4 of 4 – EcoSex @ U Conn – Anapol’s The 7 Natual Laws of Love – Student Responses: John’s Take
The EcoSex course at U Conn is in process. It’s a great experience. We are reading amazing books. Thinking out of the box and across disciplines. Students are sending their responses in, with discussion questions. In class, we connect the dots: a holograph of what we’ve read together, the “required readings.” Multiple perspectives and good synergy. Here, we offer a glimpse. Deborah Anapol’s The Seven Natural Lawsof Love, was one of two introductory books. We got four responses: from Alissa, Rhiann, Adam, and John.
Contrary to others’ expectations, I liked this book and not just because it had footnotes and all. (The difference being that Dr. Anapol is talking about esoteric topics here. You can talk about esoteric things all you want without citing statistics or sources but it certainly helps; Weiss was declaring numbers and scientific experiments without actually saying where she got her information from before making alarmist claims). I really like the idea of applying spirituality to solving material problems. Thich Nhat Hanh, His Holiness Dalai Lama XIV, and Aang Sun Suu Kyi are all on board with this idea, all of them subscribing to Engaged Buddhism.
I really have no criticisms of this book. I think it’s an interesting philosophy. It’s one that she not arrives logically and experientially, but also provides Exercises to put her Laws into practice (something a lot of philosophers fail to do).
That said, it was something of an emotional read. Dr. Anapol writes on pg. 20,
… sometimes people have the experience of hearing the words ‘I love you’ but inwardly feeling the words are a lie. Instead of trusting the gut feeling, they believe they should feel loved. They may judge themselves for not being open to the love or decide that they are damaged and unable to tolerate being loved. If they later learn their intuition was accurate, they may go on to become mistrustful of others and doubt that the words and the love could ever be congruent.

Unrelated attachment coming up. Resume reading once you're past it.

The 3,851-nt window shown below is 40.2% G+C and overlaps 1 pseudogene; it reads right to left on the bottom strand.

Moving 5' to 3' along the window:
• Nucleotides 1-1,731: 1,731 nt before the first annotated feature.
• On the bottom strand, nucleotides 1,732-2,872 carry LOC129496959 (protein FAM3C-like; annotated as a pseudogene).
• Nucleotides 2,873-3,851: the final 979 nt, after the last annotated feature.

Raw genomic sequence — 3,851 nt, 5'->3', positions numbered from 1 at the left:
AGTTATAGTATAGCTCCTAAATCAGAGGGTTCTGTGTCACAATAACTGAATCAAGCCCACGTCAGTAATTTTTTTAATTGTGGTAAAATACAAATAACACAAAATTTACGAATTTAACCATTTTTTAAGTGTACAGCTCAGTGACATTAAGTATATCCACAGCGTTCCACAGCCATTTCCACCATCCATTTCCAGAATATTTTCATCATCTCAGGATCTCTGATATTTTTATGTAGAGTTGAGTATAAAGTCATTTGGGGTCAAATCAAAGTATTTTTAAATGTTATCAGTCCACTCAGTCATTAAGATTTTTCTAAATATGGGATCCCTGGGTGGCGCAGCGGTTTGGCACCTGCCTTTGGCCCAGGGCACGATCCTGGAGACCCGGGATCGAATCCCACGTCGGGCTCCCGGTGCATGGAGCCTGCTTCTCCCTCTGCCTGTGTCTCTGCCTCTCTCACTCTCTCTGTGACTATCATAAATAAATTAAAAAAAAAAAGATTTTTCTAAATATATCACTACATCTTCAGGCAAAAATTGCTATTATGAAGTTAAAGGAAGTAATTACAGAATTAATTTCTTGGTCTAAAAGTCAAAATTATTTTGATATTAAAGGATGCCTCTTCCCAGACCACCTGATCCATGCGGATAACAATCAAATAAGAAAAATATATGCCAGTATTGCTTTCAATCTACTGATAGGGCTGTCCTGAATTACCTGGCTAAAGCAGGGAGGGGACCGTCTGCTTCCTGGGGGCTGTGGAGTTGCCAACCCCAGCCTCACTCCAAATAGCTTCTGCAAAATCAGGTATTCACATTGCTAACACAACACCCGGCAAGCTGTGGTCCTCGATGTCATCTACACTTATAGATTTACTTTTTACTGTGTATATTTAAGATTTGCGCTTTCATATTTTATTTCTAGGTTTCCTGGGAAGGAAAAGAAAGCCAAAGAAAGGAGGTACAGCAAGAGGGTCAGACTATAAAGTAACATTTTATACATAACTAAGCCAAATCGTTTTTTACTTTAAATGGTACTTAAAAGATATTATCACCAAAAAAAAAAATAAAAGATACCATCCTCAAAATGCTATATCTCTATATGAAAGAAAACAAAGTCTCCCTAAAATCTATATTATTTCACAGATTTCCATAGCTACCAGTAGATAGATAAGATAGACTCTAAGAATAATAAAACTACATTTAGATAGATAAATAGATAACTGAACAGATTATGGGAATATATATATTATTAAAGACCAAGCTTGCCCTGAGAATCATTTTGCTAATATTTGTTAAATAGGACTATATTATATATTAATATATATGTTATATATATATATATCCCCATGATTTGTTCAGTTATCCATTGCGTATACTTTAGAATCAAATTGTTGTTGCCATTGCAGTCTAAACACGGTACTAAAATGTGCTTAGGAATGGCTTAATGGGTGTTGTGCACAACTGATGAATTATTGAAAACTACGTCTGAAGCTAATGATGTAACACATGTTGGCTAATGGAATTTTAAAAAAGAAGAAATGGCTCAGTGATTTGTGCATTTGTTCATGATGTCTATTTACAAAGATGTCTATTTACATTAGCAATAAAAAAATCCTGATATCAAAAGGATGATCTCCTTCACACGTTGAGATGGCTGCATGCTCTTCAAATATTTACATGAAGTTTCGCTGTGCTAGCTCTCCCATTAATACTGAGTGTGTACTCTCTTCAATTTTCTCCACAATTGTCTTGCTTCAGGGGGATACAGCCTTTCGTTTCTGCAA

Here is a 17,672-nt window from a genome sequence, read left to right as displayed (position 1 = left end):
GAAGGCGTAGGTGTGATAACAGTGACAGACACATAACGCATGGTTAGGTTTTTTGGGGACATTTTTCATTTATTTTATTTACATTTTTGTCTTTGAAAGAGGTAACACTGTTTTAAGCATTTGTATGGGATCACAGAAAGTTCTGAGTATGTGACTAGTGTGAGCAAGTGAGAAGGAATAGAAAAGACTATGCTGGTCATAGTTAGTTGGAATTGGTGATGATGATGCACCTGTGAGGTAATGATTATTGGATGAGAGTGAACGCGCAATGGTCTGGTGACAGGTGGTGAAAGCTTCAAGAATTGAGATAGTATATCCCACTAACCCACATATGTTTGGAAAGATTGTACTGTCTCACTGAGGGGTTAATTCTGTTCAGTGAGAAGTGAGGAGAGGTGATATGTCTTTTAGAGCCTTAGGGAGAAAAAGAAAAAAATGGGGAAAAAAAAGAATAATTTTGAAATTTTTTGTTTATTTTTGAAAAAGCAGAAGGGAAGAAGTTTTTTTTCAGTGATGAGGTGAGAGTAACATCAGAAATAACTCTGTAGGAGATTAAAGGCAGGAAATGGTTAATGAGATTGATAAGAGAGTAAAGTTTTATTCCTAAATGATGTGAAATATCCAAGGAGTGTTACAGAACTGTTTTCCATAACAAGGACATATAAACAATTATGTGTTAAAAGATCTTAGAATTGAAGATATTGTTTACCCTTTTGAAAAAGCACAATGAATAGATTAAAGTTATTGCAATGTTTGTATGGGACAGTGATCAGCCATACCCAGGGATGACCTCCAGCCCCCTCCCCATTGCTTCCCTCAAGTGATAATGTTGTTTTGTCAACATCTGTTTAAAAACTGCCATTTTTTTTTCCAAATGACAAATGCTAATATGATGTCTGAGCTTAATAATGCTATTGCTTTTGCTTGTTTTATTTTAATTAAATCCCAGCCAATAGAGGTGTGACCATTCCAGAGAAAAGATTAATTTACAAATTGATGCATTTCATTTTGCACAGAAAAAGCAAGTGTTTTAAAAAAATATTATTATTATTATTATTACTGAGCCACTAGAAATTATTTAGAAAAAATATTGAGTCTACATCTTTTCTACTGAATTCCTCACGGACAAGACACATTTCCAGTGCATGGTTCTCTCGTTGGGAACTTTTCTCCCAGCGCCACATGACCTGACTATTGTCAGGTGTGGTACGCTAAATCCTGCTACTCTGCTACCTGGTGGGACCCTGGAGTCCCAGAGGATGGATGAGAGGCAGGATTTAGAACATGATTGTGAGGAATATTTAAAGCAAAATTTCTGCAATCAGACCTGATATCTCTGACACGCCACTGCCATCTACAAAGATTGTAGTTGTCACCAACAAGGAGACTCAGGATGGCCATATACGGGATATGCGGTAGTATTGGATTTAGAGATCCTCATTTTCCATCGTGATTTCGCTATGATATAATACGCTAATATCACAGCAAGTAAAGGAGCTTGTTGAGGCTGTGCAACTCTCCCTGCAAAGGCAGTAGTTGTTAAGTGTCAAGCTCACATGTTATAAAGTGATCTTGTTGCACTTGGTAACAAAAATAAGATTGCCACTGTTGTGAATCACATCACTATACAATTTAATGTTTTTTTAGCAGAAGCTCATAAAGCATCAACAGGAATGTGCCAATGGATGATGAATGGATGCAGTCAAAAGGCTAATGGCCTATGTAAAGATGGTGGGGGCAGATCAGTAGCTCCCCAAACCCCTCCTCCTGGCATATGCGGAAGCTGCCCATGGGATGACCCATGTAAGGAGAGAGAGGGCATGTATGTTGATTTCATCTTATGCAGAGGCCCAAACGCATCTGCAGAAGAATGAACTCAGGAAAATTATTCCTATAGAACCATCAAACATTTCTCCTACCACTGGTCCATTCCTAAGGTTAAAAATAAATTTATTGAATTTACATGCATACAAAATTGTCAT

I’ve experienced this in different forms. My mother, for example, was so sensitive to the tiny phrase “I love you” that she wouldn’t even allow the word “hate” in the house (in any context) saying that it would invite us to hate each other. She once accused me of loving our dog more than her, which made it difficult to respond, “I love you.” Accusing is typically not a loving action.
The same thing happened with my relationship a year ago. The woman I was in love with encouraged me to say those words as if they held a certain magical power. Apparently the only power they held was to unravel the relationship. As soon as we said them to each other, our relationship fell apart. My friends remember that time saying I was “less than a month away from alcohol poisoning.” I’m still trying to work through the exact definition of “love” and this book helped me move past that incident just a little bit.
Obviously, I found a lot of stuff in this book that directly applied to my own experiences. My most recent relationship ended just before reading this book. We hadn’t spoken in days precisely because we didn’t know how to talk to each other any more. Our conversations always became offensive or taken in the wrong context. We slowly retreated from each other because we were always walking on pins and needles. Finally, when we finally decided that we needed to address our communication issue, we became completely honest with each other, explained our hurts and attempts at communication and why we were so unresponsive, there was a strong connection that suddenly developed and breaking up seemed like a horrible idea, but a necessary one. Then this line on page 78 hit home,
Have you ever noticed that whenever someone honestly expresses whatever they are feeling – with no blame, defensiveness, self-deception or hidden agenda – you feel a surge of love? Even if what’s been said is not what you wanted to hear, the very act of vulnerable self-disclosure draws love like a magnet.
This is the perfect description of what happened between us. It’s something that I’m not sure I would have been able to fully understand without experiencing it first hand, and I’m very happy I did.
I really enjoyed reading this book and feel like I need to go through it a second time to digest fully the experiences Dr. Anapol had with these spiritual masters.
Questions for Discussion:
1.Did you find any quotes that you might not have understood without experiencing them first?
2.Are there “types” of love? For example, is there an inherent difference between the parent/child love and what one would experience during an intimate sexual relationship?
Let “nature” be your teacher in the arts of love. Education is the heart of democracy, education to love. Come back for more wonders: Students Responses to appear every Tuesday. Book Reports scheduled every other Thursday. Check out our summer offerings: Ecosexuality in Portland, OR, July 17-21. Info and Registration here!
Serena Anderlini-D’Onofrio, PhD
Gilf Gaia Extraordinaire
Author of Gaia,Eros, and many other books about love Professor of Humanities